The amount is enormous, they say, around six quadrillion gallons — that a six followed by 15 zeroes — which, if it was on the surface, would cover our planet's entire land area with a layer almost 600 feet deep.
However, while the amount is impressive, most of it is too far below the surface to be accessible, and would be unfit to drink even if we could access it, researchers report in a study appearing in Nature Geoscience.
That water is known as "ancient" groundwater because it has existed deep in the Earth for thousands of millions of years.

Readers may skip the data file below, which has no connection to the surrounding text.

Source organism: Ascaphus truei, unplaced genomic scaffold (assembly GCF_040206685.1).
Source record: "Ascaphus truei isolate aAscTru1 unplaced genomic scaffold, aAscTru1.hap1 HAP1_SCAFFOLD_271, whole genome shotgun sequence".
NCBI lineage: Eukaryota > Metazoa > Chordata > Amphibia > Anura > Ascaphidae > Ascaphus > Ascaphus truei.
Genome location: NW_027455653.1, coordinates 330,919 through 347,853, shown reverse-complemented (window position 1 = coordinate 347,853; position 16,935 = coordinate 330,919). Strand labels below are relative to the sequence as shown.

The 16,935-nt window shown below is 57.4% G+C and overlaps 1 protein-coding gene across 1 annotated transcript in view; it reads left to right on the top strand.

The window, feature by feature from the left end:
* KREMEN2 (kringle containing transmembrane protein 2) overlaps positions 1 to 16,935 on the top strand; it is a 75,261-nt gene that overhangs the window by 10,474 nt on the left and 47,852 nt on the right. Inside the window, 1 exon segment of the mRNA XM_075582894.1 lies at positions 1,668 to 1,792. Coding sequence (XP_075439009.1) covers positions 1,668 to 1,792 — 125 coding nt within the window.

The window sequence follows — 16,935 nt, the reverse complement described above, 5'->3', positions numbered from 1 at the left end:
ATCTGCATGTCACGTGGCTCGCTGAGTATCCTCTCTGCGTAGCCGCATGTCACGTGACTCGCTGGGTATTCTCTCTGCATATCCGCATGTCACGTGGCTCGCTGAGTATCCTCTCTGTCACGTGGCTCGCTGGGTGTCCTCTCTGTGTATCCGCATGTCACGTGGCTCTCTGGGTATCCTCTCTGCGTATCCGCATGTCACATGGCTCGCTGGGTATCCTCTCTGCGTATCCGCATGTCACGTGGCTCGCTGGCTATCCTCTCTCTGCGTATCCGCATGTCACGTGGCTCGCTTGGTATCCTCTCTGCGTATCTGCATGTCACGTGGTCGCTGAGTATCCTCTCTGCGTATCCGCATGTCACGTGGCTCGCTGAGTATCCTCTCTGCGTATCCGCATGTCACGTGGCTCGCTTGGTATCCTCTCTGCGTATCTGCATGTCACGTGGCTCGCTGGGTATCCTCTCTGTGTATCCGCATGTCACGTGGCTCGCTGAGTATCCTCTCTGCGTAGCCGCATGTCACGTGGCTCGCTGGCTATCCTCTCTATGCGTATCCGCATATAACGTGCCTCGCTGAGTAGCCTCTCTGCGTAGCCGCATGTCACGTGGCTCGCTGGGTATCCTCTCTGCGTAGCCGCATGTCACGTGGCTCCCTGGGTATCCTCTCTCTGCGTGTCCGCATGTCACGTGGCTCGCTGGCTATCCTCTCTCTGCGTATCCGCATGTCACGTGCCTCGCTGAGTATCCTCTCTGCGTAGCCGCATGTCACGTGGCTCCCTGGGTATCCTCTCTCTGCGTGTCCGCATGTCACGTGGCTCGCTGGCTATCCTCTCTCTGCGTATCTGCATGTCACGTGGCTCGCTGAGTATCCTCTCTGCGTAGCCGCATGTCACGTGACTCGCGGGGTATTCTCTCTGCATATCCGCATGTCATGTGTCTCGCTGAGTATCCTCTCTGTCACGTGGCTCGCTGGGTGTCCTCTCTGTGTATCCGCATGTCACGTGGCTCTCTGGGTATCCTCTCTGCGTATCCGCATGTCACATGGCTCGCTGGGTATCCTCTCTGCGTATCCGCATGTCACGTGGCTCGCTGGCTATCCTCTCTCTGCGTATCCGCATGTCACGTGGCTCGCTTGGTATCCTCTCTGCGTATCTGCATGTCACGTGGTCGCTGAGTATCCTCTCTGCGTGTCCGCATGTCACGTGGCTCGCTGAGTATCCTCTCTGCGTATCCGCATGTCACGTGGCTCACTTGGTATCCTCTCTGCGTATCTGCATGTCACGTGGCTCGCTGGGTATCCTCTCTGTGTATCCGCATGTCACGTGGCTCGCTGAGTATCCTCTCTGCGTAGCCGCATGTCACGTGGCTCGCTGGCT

Only a small portion of our planet's groundwater — about six percent — is considered "modern," renewable within a human lifetime and available for human use because it exists only in the first mile or so of the Earth's land area surface, the researchers note.
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